How To Move Old Iron From One Island To Another

Elliot inspects the Alamo

1. Elliot inspects the Alamo.

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R. R.  m, Box 830, North Haven, Maine 04853.

North Haven and Vinalhaven are sister islands twelve miles offshore in Maine's Penobscot Bay and are separated by a deep water passage only a quarter of a mile wide. If you want to take a vehicle from one island to the other, however, it means a ferry ride from your island to the mainland, then another ferry trip from the mainland out to the other island-and then you have to do the whole thing in reverse to get back to where you started from. Take into account the uncertainties of ferry schedules, reservations, weather, and we figured such a round trip could involve a week if nothing went right.

This is the problem that my friend Elliott Brown and I faced this fall when we planned to make a trip over to Vinalhaven to pick up a load of iron that we had acquired over a period of a year or two. We were beginning to worry about our treasures spending another Maine winter buried in snow and mud.

The cargo to be moved was as follows: a 1928 Farmall tractor on steel, a 3 HP Alamo engine, a Model A Ford station wagon frame, cowl, engine and front end, a hand-cranked flywheel drill press, and a pile of miscellaneous rusty Ford parts-including a Model T Snowmobile ski-to be dragged out of the woods.

Elliott and I talked about the trip for months, and time went by until the first, second and third frost had come and gone. We realized that if we did not go immediately, we would have to wait until next summer (Maine dirt roads 'out in the williwags' are generally impassable in spring-mud-time).

We had a talk with Foy Brown, who runs Brown's Boatyard on the North Haven side of the passage, and asked him if he thought we could transport a car trailer over to Vinalhaven on a small barge that he uses to haul boat moorings. We knew what the answer would be. Foy never refuses a request even when he knows it is foolish or even downright stupid. One way or another, he gets the job done.

'More junk,' he said. Elliott backed his trailer down onto a gravel beach at low tide, and Foy nosed the barge in to meet us, using an outboard powered skiff as a tug. We backed the trailer up a pair of heavy oak planks and onto the barge, then unhitched the trailer and Elliott drove his pickup up the beach above the high tide mark (the tide rises 10 feet in Penobscot Bay). So far so good, and we headed across the channel. We had arranged for a truck to meet us on the other side; everything went fine, we backed the truck up the planks, hooked up the trailer and away we went up the concrete ramp, feeling quite clever to be on Vinalhaven Island with a 4-wheel drive pickup towing an empty flatbed trailer. Foy told us to be back no later than four p.m. as the tide would start to ebb, and he did not want to load us on a falling tide.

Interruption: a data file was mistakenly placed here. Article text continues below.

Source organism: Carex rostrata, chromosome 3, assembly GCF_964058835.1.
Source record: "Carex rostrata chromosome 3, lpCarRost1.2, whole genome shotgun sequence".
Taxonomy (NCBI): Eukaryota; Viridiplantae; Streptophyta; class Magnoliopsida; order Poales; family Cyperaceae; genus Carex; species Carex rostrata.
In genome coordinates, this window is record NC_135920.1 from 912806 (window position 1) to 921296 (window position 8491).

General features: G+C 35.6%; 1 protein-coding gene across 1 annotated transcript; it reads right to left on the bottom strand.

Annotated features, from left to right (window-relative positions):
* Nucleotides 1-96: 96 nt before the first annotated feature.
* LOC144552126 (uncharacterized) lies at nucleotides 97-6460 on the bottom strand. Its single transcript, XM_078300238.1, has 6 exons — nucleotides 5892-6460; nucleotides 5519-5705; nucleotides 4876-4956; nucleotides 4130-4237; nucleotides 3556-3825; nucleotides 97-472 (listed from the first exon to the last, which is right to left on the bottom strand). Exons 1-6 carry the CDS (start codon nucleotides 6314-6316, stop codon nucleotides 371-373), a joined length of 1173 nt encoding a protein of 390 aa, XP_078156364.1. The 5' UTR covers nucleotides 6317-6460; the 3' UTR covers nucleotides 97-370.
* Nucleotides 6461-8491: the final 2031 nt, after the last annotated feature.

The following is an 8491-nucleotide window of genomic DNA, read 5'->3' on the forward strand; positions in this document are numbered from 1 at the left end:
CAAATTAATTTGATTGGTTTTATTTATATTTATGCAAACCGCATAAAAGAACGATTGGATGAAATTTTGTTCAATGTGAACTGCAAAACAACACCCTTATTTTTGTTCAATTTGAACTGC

The Alamo was stuck in the middle of a collapsed barn and had an abandoned mallard duck nest under the cylinder. We cleared a path through the rubble to the engine, slid a wide plank under it, and skidded it out to the edge of the barn's foundation and then down another plank onto the trailer. The engine was stuck but complete and still showed traces of blue paint with gold pinstriping. The gas tank was rusted through yet all original plumbing was intact, including the fuel pump.

After retrieving the Model A parts by rolling them end over end through heavy brush, we drove our rig up a rocky dirt road to the Farmall tractor. It had sat in deep pine woods for many years, but the last owner had put logs under the wheels to keep them off the ground. The engine was stuck but the steering, transmission, clutch and brakes freed up with a little work and 'weasel juice', so it was an easy matter to tow the old tractor backwards out to the road. (The only mishap occurred when I was steering the tractor and one rear wheel hit a rock ledge hidden in the brush. The tractor jumped so violently that the rusty sheet metal seat broke loose, nearly dumping me backwards under the wheels.) She went up onto the trailer with no complaint, and we secured everything and headed back to meet Foy Brown. It was about 4:15 and starting to get dark.

The tide had begun to fall when we reached the ramp. Foy was concerned that the barge would be hard aground on the ramp once the heavy trailer was loaded-and sure enough, when we tried to pull the barge with two boats at full throttle, she wouldn't go. It looked like we would have to unload the trailer and wait until the next high tide at about 4:00 a.m. Foy moved quickly. He dragged the oak planks off the barge and shoved them under the end of the barge. Then, with two of us under each plank, we gave a few heaves for all we were worth. With both boats roaring, the barge slowly inched down the ramp and then floated free. The barge's deck was three inches above the water.

We were lucky that there was no wind that afternoon, and the water was calm. We had a slow cruise across the channel to Brown's Boatyard.

The final maneuver of the day proved to be the easiest, thanks to modern machinery. Foy used his huge 'Travel-Lift,' a mobile hoist capable of lifting a large fishing boat, to pick up the trailer with its cargo and then drive along tracks to the parking lot. He gently set the trailer down behind Elliott's waiting pickup, completing a memorable old iron adventure.